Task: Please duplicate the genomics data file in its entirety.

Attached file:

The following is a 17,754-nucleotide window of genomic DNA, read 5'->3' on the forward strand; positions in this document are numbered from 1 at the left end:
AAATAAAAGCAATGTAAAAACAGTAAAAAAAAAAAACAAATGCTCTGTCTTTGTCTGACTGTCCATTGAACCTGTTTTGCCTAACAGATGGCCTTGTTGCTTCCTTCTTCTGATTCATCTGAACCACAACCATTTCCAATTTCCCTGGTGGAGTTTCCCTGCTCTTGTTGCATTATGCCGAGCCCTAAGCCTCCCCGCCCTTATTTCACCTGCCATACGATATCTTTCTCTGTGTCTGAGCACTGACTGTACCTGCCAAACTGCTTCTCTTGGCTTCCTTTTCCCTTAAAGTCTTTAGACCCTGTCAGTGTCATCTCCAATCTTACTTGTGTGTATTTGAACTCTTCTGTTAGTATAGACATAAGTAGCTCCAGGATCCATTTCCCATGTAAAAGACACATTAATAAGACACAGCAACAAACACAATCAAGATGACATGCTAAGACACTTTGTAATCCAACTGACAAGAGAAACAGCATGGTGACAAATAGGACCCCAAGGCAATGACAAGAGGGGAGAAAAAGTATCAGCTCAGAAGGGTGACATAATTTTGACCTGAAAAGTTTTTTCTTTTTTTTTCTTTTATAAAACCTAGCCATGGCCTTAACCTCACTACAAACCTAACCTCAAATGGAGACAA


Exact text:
The following is a 17,754-nucleotide window of genomic DNA, read 5'->3' on the forward strand; positions in this document are numbered from 1 at the left end:
AAATAAAAGCAATGTAAAAACAGTAAAAAAAAAAAACAAATGCTCTGTCTTTGTCTGACTGTCCATTGAACCTGTTTTGCCTAACAGATGGCCTTGTTGCTTCCTTCTTCTGATTCATCTGAACCACAACCATTTCCAATTTCCCTGGTGGAGTTTCCCTGCTCTTGTTGCATTATGCCGAGCCCTAAGCCTCCCCGCCCTTATTTCACCTGCCATACGATATCTTTCTCTGTGTCTGAGCACTGACTGTACCTGCCAAACTGCTTCTCTTGGCTTCCTTTTCCCTTAAAGTCTTTAGACCCTGTCAGTGTCATCTCCAATCTTACTTGTGTGTATTTGAACTCTTCTGTTAGTATAGACATAAGTAGCTCCAGGATCCATTTCCCATGTAAAAGACACATTAATAAGACACAGCAACAAACACAATCAAGATGACATGCTAAGACACTTTGTAATCCAACTGACAAGAGAAACAGCATGGTGACAAATAGGACCCCAAGGCAATGACAAGAGGGGAGAAAAAGTATCAGCTCAGAAGGGTGACATAATTTTGACCTGAAAAGTTTTTTCTTTTTTTTTCTTTTATAAAACCTAGCCATGGCCTTAACCTCACTACAAACCTAACCTCAAATGGAGACAA